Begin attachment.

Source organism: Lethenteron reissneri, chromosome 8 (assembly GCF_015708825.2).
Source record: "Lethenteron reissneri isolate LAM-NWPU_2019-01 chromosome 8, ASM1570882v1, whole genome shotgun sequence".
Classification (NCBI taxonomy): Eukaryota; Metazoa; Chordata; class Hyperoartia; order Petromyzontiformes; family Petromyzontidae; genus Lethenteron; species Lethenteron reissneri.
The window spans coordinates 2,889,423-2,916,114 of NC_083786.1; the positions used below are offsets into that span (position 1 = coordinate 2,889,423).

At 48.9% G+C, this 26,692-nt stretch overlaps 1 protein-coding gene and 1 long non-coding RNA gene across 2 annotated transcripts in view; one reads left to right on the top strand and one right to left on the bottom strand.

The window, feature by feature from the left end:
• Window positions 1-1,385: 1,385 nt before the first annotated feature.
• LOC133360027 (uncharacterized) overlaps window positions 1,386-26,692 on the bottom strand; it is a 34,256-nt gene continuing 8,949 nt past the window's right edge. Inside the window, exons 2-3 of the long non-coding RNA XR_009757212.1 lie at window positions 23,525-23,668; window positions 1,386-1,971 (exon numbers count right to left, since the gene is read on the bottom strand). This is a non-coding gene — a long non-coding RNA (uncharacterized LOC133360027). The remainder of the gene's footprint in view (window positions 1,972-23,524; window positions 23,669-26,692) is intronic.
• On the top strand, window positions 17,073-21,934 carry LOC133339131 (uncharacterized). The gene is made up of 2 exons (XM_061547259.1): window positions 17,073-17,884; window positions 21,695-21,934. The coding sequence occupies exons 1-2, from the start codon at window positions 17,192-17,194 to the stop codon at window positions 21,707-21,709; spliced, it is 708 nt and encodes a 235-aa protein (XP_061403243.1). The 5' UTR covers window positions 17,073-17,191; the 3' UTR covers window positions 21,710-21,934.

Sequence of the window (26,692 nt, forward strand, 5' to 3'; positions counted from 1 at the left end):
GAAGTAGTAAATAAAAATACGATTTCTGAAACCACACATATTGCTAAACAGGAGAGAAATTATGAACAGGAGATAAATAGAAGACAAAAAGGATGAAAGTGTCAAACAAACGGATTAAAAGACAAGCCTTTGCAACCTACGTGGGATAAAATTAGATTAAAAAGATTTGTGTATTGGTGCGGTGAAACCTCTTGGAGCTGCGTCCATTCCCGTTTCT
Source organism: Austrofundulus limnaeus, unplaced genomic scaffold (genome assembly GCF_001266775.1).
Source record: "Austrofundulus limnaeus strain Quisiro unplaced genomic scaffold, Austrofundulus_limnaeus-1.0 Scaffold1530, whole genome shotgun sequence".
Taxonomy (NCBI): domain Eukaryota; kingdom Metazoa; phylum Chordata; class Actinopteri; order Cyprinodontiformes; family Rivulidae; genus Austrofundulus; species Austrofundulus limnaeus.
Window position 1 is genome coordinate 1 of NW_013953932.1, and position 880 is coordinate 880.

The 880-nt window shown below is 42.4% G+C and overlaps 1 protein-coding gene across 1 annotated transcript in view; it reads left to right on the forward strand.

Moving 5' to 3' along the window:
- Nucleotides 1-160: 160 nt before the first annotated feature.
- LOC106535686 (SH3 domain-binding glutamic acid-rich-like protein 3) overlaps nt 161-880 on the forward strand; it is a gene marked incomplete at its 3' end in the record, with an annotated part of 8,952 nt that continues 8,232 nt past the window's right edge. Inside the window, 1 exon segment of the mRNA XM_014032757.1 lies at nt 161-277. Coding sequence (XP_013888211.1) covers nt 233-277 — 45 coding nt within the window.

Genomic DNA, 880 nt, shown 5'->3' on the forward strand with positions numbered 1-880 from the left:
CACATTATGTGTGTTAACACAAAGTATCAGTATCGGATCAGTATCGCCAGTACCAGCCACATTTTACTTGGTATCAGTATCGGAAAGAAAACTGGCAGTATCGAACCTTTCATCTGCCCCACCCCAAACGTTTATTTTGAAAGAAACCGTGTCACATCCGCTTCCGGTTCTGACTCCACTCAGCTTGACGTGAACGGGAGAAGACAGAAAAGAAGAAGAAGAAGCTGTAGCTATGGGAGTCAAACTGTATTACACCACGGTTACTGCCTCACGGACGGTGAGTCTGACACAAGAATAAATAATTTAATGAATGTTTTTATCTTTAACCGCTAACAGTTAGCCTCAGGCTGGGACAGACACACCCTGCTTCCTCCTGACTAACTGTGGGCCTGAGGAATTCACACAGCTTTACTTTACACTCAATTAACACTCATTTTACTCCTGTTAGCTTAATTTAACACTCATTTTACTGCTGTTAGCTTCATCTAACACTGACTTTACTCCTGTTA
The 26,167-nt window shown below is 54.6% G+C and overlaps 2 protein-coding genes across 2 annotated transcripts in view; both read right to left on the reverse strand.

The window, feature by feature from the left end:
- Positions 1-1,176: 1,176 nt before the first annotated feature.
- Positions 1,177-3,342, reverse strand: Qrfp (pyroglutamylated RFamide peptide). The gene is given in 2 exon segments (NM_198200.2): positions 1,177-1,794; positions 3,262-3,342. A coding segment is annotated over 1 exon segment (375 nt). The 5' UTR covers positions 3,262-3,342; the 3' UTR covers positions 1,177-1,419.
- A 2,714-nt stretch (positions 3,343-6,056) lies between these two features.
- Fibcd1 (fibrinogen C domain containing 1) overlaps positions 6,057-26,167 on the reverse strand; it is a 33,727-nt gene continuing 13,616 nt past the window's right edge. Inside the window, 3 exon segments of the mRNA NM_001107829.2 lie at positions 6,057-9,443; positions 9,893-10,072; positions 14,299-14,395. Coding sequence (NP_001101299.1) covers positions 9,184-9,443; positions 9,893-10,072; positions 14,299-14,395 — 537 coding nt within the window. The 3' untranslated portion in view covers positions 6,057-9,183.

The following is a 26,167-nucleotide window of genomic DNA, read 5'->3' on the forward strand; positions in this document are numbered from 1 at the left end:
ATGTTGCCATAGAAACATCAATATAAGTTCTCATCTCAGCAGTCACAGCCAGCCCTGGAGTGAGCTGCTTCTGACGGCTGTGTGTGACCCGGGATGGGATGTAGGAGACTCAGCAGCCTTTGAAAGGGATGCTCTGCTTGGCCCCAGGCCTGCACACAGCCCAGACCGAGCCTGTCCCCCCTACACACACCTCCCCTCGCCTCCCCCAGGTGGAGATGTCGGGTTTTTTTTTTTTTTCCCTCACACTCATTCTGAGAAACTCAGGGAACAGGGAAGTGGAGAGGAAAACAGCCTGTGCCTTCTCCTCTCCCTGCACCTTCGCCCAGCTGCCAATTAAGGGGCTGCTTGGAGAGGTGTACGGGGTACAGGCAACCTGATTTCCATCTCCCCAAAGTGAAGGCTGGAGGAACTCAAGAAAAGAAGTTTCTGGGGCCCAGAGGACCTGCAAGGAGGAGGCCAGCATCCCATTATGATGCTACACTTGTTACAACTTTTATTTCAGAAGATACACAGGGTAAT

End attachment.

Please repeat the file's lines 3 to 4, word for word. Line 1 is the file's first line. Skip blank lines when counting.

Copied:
Classification (NCBI taxonomy): Eukaryota; Metazoa; Chordata; class Hyperoartia; order Petromyzontiformes; family Petromyzontidae; genus Lethenteron; species Lethenteron reissneri.
The window spans coordinates 2,889,423-2,916,114 of NC_083786.1; the positions used below are offsets into that span (position 1 = coordinate 2,889,423).